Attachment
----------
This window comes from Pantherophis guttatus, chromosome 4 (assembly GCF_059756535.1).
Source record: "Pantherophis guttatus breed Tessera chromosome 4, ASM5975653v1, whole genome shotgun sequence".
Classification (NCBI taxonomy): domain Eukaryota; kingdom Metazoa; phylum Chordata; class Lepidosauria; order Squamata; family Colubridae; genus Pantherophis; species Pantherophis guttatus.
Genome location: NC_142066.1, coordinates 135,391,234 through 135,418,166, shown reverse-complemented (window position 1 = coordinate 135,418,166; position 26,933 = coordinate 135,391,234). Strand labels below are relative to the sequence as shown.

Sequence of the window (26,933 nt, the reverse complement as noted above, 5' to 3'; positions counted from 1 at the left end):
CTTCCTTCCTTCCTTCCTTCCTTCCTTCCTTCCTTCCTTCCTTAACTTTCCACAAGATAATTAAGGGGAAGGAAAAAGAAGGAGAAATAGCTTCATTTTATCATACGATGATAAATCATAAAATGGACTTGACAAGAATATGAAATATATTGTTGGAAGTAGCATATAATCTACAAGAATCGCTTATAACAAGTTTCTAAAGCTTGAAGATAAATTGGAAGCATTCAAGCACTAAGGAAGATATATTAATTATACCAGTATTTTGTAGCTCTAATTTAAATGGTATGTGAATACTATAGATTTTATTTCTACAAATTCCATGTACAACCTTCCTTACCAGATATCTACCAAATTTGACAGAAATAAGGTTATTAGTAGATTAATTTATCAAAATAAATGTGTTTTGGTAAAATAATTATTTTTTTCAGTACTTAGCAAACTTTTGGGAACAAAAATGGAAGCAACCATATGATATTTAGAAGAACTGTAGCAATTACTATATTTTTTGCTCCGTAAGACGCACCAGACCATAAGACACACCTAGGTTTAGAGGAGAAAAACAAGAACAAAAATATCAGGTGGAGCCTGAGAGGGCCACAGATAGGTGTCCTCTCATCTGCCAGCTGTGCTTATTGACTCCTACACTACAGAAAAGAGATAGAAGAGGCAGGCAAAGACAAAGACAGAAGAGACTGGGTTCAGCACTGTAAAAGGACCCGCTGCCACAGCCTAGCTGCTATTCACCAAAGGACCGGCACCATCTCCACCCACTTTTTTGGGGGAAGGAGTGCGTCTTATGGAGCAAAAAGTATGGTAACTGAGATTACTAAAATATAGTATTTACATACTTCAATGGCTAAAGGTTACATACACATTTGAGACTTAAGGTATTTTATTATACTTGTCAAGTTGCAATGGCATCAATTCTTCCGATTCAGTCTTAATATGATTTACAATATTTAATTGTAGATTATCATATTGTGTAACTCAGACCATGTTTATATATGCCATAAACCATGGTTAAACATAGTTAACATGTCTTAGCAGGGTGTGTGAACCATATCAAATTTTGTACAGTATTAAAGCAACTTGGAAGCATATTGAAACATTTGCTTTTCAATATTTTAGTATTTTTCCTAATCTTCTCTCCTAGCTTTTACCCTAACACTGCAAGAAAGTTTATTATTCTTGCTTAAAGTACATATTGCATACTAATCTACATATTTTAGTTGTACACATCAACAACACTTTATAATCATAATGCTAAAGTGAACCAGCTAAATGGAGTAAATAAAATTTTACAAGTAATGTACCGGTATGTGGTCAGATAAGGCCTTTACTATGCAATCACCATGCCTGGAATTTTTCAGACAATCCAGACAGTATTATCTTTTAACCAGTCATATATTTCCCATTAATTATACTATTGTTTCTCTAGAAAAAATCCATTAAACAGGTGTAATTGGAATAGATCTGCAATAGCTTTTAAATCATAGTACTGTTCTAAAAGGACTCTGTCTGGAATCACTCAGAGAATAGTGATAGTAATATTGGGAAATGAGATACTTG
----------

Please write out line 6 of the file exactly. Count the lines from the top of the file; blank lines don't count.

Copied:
CTTCCTTCCTTCCTTCCTTCCTTCCTTCCTTCCTTCCTTCCTTAACTTTCCACAAGATAATTAAGGGGAAGGAAAAAGAAGGAGAAATAGCTTCATTTTATCATACGATGATAAATCATAAAATGGACTTGACAAGAATATGAAATATATTGTTGGAAGTAGCATATAATCTACAAGAATCGCTTATAACAAGTTTCTAAAGCTTGAAGATAAATTGGAAGCATTCAAGCACTAAGGAAGATATATTAATTATACCAGTATTTTGTAGCTCTAATTTAAATGGTATGTGAATACTATAGATTTTATTTCTACAAATTCCATGTACAACCTTCCTTACCAGATATCTACCAAATTTGACAGAAATAAGGTTATTAGTAGATTAATTTATCAAAATAAATGTGTTTTGGTAAAATAATTATTTTTTTCAGTACTTAGCAAACTTTTGGGAACAAAAATGGAAGCAACCATATGATATTTAGAAGAACTGTAGCAATTACTATATTTTTTGCTCCGTAAGACGCACCAGACCATAAGACACACCTAGGTTTAGAGGAGAAAAACAAGAACAAAAATATCAGGTGGAGCCTGAGAGGGCCACAGATAGGTGTCCTCTCATCTGCCAGCTGTGCTTATTGACTCCTACACTACAGAAAAGAGATAGAAGAGGCAGGCAAAGACAAAGACAGAAGAGACTGGGTTCAGCACTGTAAAAGGACCCGCTGCCACAGCCTAGCTGCTATTCACCAAAGGACCGGCACCATCTCCACCCACTTTTTTGGGGGAAGGAGTGCGTCTTATGGAGCAAAAAGTATGGTAACTGAGATTACTAAAATATAGTATTTACATACTTCAATGGCTAAAGGTTACATACACATTTGAGACTTAAGGTATTTTATTATACTTGTCAAGTTGCAATGGCATCAATTCTTCCGATTCAGTCTTAATATGATTTACAATATTTAATTGTAGATTATCATATTGTGTAACTCAGACCATGTTTATATATGCCATAAACCATGGTTAAACATAGTTAACATGTCTTAGCAGGGTGTGTGAACCATATCAAATTTTGTACAGTATTAAAGCAACTTGGAAGCATATTGAAACATTTGCTTTTCAATATTTTAGTATTTTTCCTAATCTTCTCTCCTAGCTTTTACCCTAACACTGCAAGAAAGTTTATTATTCTTGCTTAAAGTACATATTGCATACTAATCTACATATTTTAGTTGTACACATCAACAACACTTTATAATCATAATGCTAAAGTGAACCAGCTAAATGGAGTAAATAAAATTTTACAAGTAATGTACCGGTATGTGGTCAGATAAGGCCTTTACTATGCAATCACCATGCCTGGAATTTTTCAGACAATCCAGACAGTATTATCTTTTAACCAGTCATATATTTCCCATTAATTATACTATTGTTTCTCTAGAAAAAATCCATTAAACAGGTGTAATTGGAATAGATCTGCAATAGCTTTTAAATCATAGTACTGTTCTAAAAGGACTCTGTCTGGAATCACTCAGAGAATAGTGATAGTAATATTGGGAAATGAGATACTTG